For anyone who reads my other posts, I was setting the playbooks up for my graduation project in college. I have completed the project to the extent that I can automate pretty much any client and setup the basics for any uplinks. An ansible role would probably need to be created for mesh uplinks to properly set it up on mass, but this works for a single device. If they aren’t there currently, there are stars in the documentation designating what needs to be changed to allow for another DHCP server on the network. For researcers, you may only need one mesh device to observer what you want. With any networking experience, it should be easy for people to change.

That being said, Project Phoenix is looking into IPv6 and using that instead of IPv4.

  • Removal of DHCP
  • ICMPv6
  • NAT vs not

Removal of DHCP

The fact that DHCP is used means that there is some form of centralization in the network. This is a problem for our project, as it means we can’t let the community totally own it, instead of having to manage who owns a DHCP server (and thus an IP). We have no intention of becoming a non-profit WISP (Wireless ISP). Not our objective, it would reduce education focus, it would restrict rather than enable people, and it is just too much work for us to care to manage. ¯\_(ツ)_/¯

IPv6 means that the devices are supposed to be able to configure themselves with an IP address.
“How?” you ask? WELL…


When a device connects to an IPv6 network, the device sends out an ICMPv6 to determine what other devices there are and what IPs are taken. This is ideal for out mesh network, as it means we don’t need DHCP servers to determine what the user’s IP is and actually decentralizes the network. Though there are problems we don’t have an answer to yet, it is still the better option, as IPv4 is difficult to use for a scaling mesh network.

  • IP spoofing
  • DOS (mass amount of usable IPs for it)
  • NAT
    • If we have two nodes, one with and one without NAT, does the user’s ports show on the open internet?
    • Removal makes internet traffic faster, but security training will be more necessary (because open ports on the internet)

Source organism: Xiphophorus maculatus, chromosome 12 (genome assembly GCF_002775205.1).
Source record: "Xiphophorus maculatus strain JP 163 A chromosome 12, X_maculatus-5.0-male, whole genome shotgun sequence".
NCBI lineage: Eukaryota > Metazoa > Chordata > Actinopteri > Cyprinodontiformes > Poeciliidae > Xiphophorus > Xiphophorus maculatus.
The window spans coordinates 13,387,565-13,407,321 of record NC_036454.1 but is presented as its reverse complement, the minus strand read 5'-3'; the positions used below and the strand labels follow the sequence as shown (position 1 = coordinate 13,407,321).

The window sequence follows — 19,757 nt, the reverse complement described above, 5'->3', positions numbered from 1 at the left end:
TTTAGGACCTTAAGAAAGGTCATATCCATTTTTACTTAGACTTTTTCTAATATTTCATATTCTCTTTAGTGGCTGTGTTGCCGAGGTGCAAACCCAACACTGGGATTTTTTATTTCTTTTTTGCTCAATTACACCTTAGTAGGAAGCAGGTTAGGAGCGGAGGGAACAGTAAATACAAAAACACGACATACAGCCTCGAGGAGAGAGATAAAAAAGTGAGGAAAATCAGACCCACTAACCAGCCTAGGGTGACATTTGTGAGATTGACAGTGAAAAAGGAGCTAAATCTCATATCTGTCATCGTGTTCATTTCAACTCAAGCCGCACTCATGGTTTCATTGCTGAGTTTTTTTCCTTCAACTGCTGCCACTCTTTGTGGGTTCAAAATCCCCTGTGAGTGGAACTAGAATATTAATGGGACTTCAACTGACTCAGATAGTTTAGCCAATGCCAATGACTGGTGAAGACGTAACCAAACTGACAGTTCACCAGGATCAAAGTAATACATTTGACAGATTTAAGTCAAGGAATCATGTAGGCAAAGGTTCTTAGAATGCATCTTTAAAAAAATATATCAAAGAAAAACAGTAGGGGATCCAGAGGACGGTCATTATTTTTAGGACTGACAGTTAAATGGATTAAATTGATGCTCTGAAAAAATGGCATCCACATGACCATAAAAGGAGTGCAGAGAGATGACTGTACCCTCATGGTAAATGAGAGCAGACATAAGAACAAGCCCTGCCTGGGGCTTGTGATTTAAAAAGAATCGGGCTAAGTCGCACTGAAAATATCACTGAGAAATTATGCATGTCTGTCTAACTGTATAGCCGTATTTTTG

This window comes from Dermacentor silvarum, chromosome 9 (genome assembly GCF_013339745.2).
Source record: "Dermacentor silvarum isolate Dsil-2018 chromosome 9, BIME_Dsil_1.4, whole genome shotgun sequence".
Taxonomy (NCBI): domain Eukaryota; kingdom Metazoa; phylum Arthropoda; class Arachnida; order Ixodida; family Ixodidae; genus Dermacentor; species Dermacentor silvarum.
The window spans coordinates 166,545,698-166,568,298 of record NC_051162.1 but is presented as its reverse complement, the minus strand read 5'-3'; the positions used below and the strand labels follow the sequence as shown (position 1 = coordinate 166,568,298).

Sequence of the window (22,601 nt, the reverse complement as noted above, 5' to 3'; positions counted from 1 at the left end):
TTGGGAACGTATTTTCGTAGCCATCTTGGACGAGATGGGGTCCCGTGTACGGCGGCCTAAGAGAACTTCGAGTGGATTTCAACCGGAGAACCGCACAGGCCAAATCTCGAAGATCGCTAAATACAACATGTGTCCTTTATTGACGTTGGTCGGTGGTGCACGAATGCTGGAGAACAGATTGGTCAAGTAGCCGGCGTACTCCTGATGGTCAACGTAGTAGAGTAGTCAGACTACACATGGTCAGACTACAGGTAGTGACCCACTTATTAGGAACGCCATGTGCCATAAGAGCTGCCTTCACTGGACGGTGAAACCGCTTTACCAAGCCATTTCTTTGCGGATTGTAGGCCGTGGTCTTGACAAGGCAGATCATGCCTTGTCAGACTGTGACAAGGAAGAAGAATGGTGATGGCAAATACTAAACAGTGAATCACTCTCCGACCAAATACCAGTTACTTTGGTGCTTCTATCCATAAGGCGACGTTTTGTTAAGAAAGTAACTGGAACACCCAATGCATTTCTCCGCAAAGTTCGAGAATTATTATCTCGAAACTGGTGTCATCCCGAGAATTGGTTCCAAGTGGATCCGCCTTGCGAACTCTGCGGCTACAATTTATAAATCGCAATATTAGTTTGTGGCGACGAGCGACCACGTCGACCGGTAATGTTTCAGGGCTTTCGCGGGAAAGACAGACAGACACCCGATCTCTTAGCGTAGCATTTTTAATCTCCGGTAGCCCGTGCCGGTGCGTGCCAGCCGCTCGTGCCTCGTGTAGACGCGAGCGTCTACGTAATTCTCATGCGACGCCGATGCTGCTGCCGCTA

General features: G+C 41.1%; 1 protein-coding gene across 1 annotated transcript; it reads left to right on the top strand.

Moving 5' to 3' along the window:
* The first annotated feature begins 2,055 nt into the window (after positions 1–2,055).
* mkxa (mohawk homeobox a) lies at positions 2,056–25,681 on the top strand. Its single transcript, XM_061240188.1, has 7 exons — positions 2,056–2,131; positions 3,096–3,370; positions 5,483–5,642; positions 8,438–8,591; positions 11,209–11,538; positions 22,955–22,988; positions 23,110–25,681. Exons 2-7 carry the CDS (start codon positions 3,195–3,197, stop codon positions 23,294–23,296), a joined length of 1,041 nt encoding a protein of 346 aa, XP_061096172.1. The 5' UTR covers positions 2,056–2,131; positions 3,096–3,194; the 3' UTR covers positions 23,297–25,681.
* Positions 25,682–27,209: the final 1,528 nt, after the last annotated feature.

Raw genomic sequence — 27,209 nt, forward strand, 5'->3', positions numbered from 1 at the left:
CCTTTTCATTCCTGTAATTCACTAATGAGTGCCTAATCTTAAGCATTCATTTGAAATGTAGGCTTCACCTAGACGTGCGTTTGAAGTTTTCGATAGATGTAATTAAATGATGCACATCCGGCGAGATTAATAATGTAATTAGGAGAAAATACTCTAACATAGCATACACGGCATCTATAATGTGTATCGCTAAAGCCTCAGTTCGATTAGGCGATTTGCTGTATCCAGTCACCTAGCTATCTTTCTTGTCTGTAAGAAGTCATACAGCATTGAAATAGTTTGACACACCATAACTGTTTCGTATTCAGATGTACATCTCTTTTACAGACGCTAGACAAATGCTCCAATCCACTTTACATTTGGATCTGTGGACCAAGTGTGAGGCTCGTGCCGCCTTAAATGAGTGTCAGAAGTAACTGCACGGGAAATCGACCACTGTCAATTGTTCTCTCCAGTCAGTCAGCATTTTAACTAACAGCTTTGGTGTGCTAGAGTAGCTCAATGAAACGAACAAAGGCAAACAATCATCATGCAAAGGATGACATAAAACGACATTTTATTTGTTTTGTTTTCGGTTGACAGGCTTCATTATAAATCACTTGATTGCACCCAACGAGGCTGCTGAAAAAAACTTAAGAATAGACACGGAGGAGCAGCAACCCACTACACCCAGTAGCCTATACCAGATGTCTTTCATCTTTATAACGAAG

• Used or not?

NAT vs not

A personal consideration is if the Project Phoenix mesh network should use NAT by default. People wouldn’t need to worry about installing programs which open ports. Since we are doing this project for the purpose of teaching the populous, it may not be that bad. The problem is that not everyone will seek computer education, and we still want to be accessible to them.
In reality, if they are learning about the system they may setup an uplink node, and they could modify it to not use NAT. Since we have mesh, and the internet could be accessed though the just created route, which we don’t manage… meaning, purpose for NAT may be voided.

Future Vision

For my part, since automating these devices is complete, I need to decide the next focus for what I’ll be developing for Project Phoenix. I’ve already fixed the client section of Projec Mystery Castle, Will said he would fix the documentation for other portions, and so I’ll be starting on researching how to implement Wireguard onto our mesh.

As a result, I’ll be bringing in a friend of mine and we will work together on this. Benefit for him is being able to use this for his graduation project.
Otherwise, Lead-Will be continuing the developement of hardware for our demo. As I recall, mostly work with OSPF, IPv6, and hardware. Wanna ask him about it? His site is up! Ask him about it!

We have dates planned for a showcase and a fund raiser in the future.
As it stands, time for new research to begin!